By Adam Piore, Newsweek, March 2, 2020
In the mid-2000s, Dr. Nadine Burke Harris opened a children's medical clinic in the Bayview section of San Francisco, one of the city's poorest neighborhoods. She quickly began to suspect something was making many of her young patients sick.
She noticed the first clues in the unusually large population of kids referred to her clinic for symptoms associated with attention deficit hyperactivity disorder—an inability to focus, impulsivity, extreme restlessness. Burke Harris was struck not just by the sheer number of ADHD referrals, but also by how many of the patients had additional health problems. One child arrived in her clinic with eczema and asthma and was in the 50th percentile of height for a 4-year-old. He was 7. There were kindergarteners with hair falling out, two children with extremely rare cases of autoimmune hepatitis, middle-school kids stricken with depression and an epidemic number of kids with behavioral problems and asthma.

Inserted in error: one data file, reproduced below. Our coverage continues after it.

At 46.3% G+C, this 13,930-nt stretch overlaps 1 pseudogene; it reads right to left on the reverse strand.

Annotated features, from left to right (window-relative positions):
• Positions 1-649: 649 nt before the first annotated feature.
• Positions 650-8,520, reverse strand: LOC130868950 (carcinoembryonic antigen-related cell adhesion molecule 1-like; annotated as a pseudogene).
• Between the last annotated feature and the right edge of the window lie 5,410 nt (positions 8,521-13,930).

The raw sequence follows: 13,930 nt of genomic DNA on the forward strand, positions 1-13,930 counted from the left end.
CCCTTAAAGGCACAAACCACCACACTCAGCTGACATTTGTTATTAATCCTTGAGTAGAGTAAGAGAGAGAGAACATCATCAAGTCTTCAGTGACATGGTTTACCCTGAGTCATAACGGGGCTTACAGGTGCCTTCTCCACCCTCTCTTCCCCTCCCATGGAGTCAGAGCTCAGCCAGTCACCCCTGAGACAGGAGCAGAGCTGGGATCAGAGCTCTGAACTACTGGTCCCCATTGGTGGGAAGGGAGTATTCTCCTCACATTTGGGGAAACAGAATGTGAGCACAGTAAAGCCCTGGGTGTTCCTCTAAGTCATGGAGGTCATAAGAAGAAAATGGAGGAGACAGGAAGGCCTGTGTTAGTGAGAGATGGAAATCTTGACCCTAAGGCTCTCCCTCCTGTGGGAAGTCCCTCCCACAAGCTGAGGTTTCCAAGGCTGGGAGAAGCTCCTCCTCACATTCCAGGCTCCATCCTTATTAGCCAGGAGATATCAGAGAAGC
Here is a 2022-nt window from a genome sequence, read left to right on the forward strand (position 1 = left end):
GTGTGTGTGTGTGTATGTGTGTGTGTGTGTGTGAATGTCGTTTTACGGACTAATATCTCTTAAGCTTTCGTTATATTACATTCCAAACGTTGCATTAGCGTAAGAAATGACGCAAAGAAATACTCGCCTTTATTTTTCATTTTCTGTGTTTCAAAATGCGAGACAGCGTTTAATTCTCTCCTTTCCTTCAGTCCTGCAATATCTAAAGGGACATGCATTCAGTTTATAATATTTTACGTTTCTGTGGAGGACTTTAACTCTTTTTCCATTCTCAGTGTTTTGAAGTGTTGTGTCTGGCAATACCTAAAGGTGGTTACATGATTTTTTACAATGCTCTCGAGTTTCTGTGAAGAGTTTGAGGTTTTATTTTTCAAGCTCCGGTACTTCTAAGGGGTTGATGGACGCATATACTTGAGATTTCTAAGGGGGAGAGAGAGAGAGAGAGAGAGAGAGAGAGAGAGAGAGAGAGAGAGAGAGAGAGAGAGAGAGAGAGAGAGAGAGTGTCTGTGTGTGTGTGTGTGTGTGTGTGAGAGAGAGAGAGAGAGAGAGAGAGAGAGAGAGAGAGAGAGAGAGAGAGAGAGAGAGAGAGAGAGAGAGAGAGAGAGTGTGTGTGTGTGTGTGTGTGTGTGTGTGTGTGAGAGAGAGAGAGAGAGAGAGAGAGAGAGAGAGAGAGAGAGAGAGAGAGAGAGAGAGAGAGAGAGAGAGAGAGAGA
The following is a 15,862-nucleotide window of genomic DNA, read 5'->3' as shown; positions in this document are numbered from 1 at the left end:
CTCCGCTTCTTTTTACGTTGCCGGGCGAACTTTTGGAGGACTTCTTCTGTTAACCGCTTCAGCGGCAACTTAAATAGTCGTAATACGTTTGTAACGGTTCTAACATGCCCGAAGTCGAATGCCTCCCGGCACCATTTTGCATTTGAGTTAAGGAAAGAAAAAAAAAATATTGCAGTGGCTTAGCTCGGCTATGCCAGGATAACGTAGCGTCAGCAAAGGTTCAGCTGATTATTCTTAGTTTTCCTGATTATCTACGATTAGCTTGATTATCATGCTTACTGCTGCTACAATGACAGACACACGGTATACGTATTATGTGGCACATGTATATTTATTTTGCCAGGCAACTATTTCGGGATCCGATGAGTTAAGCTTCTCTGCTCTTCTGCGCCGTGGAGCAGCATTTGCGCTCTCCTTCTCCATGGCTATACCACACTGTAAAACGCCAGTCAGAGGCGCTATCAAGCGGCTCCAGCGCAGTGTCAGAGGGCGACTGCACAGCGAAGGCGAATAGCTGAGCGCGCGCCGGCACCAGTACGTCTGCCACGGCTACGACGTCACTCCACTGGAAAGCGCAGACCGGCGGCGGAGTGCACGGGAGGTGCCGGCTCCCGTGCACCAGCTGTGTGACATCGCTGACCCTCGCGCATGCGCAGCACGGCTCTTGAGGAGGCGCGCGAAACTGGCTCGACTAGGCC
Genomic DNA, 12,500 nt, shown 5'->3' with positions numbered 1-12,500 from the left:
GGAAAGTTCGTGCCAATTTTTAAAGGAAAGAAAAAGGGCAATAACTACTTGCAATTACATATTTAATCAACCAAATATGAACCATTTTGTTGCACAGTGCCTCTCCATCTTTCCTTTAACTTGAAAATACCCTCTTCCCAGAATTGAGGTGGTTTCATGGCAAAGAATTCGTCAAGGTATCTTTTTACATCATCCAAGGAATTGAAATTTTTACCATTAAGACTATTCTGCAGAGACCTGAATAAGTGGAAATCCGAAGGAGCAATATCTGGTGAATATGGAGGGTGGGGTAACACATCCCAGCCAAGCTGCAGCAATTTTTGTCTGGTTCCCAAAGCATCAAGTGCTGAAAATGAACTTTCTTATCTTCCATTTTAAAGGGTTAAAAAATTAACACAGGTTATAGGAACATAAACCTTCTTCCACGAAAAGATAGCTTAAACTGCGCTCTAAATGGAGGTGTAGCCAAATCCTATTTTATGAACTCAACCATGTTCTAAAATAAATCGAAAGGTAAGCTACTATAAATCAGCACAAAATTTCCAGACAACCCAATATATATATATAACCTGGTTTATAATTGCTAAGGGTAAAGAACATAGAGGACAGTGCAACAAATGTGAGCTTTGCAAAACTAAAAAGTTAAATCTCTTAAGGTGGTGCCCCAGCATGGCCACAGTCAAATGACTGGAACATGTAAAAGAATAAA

Burke Harris noticed something else unusual about these children. Whenever she asked their parents or caregivers to tell her about conditions at home, she almost invariably uncovered a major life disruption or trauma. One child had been sexually abused by a tenant, she recalls. Another had witnessed an attempted murder. Many children came from homes struggling with the incarceration or death of a parent, or reported acrimonious divorces. Some caregivers denied there were any problems at all, but had arrived at the appointment high on drugs.